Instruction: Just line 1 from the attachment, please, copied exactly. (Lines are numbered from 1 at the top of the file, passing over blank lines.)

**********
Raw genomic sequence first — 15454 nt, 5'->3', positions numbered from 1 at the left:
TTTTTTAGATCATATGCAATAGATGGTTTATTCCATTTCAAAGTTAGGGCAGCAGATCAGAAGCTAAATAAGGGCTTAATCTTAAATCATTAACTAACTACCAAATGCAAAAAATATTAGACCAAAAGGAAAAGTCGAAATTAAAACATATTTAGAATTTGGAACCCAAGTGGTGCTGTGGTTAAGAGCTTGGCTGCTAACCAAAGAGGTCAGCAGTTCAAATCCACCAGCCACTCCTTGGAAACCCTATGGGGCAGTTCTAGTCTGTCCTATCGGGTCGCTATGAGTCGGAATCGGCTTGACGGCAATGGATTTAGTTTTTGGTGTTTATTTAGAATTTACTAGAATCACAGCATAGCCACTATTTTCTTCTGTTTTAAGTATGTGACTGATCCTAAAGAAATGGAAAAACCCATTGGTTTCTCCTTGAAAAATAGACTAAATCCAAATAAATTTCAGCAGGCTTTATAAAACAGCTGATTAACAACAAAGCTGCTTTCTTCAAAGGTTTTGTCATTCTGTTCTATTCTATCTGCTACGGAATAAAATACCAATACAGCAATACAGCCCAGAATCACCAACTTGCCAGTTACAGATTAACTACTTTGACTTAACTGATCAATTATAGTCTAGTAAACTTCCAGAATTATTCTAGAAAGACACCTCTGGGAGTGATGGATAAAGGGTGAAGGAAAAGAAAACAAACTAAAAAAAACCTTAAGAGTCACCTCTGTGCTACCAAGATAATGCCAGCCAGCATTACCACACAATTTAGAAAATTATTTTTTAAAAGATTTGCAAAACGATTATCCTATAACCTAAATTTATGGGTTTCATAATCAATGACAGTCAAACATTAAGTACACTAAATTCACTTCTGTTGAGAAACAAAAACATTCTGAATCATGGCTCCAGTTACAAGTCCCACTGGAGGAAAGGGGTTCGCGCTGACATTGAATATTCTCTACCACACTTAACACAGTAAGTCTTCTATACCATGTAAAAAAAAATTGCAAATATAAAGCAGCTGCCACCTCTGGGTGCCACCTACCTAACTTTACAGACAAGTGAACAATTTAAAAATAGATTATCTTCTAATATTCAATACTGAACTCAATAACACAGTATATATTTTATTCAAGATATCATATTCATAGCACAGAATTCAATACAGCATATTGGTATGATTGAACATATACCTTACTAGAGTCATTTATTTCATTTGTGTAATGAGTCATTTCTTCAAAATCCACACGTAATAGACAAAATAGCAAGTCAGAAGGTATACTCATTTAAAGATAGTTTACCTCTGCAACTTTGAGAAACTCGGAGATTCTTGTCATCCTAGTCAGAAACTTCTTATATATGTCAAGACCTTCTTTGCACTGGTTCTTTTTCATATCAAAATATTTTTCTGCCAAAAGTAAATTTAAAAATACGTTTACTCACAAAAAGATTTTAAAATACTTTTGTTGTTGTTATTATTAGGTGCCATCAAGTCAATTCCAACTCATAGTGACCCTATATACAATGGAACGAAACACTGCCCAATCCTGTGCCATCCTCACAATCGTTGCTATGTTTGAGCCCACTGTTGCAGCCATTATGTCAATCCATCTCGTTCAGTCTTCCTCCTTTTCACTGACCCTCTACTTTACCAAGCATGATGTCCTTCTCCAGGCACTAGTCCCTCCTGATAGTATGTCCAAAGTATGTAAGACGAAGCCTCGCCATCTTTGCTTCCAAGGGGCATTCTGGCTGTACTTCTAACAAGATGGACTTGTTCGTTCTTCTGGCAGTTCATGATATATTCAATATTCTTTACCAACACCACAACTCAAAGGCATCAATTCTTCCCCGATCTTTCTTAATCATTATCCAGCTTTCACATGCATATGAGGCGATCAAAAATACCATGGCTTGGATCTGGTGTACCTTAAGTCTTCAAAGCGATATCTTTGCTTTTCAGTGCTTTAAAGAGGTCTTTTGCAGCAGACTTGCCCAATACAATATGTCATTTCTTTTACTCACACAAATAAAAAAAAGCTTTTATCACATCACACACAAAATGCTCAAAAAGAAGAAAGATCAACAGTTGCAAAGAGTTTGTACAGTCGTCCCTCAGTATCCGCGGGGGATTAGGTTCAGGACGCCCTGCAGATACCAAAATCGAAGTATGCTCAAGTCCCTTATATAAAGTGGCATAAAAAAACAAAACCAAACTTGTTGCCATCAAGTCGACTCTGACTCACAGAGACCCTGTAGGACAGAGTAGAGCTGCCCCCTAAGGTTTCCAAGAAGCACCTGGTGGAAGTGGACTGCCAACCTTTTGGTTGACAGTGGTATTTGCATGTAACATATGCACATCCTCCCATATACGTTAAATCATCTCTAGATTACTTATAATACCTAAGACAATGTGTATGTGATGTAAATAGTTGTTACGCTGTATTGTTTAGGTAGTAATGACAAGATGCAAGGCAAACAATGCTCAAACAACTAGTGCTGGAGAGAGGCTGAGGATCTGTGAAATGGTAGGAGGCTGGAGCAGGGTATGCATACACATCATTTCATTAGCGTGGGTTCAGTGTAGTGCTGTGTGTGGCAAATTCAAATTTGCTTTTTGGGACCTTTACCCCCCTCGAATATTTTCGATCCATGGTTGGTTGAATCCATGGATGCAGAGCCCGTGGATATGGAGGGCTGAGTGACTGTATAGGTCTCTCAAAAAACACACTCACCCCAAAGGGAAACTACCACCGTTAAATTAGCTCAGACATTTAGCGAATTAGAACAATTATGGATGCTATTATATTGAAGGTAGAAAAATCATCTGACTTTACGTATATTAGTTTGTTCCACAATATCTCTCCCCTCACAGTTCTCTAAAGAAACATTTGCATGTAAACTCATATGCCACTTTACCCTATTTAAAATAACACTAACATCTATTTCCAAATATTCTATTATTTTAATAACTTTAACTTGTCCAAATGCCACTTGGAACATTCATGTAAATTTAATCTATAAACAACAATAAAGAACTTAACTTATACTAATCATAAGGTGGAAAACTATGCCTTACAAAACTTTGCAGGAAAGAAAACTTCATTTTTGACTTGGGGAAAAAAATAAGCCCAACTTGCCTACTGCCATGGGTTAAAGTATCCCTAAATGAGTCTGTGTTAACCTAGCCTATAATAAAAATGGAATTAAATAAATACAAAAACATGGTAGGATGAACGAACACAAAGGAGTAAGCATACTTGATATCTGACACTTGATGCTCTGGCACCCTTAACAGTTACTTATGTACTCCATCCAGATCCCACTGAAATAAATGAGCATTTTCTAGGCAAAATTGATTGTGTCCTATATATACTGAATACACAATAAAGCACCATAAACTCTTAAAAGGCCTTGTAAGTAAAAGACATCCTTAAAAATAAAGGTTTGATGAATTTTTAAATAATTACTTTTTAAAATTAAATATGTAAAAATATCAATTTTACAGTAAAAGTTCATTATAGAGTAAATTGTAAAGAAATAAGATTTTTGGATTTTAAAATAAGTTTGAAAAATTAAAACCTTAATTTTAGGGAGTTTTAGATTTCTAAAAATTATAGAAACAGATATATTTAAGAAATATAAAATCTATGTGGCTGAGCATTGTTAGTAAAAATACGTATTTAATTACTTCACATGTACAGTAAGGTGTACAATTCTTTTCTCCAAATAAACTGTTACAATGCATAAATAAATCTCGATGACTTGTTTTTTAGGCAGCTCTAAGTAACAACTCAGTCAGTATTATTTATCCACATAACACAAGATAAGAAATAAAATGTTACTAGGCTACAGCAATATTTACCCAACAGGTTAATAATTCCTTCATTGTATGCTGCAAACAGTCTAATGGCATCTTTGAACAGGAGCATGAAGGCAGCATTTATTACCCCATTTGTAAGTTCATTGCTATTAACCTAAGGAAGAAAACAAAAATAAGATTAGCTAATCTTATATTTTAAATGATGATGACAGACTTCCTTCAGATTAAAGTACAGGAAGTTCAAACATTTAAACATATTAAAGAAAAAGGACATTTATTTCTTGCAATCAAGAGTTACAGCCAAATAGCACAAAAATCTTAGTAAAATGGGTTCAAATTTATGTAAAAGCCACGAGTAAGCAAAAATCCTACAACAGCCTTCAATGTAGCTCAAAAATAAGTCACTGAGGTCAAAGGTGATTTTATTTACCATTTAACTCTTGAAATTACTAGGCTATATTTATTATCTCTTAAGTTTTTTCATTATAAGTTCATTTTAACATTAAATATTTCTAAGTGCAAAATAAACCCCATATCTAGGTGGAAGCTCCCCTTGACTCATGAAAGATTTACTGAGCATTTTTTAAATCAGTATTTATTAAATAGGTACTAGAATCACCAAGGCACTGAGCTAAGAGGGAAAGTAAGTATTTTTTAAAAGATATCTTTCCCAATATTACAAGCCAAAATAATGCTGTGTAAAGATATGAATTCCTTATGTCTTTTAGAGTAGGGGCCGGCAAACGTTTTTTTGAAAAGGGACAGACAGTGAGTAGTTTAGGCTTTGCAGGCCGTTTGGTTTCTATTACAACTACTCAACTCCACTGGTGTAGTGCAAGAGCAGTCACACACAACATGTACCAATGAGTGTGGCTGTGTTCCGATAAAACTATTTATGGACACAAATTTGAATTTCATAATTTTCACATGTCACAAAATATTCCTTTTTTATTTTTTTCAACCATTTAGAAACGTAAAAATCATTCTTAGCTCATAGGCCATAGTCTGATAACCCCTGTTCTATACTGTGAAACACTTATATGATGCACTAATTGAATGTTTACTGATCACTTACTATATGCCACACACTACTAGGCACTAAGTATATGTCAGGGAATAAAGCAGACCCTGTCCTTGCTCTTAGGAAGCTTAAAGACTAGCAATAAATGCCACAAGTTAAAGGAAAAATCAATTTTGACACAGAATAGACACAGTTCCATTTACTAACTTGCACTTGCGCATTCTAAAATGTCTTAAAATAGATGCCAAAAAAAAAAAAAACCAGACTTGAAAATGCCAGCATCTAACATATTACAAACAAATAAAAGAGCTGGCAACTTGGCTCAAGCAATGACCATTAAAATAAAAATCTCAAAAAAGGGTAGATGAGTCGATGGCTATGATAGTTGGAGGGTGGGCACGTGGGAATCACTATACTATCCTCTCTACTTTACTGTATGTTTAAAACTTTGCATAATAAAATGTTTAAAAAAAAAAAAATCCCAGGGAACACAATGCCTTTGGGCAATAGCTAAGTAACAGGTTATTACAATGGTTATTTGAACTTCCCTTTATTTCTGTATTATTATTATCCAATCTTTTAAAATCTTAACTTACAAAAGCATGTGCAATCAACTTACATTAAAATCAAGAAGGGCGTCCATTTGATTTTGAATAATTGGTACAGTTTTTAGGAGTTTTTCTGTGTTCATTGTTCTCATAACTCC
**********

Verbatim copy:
Raw genomic sequence first — 15454 nt, 5'->3', positions numbered from 1 at the left: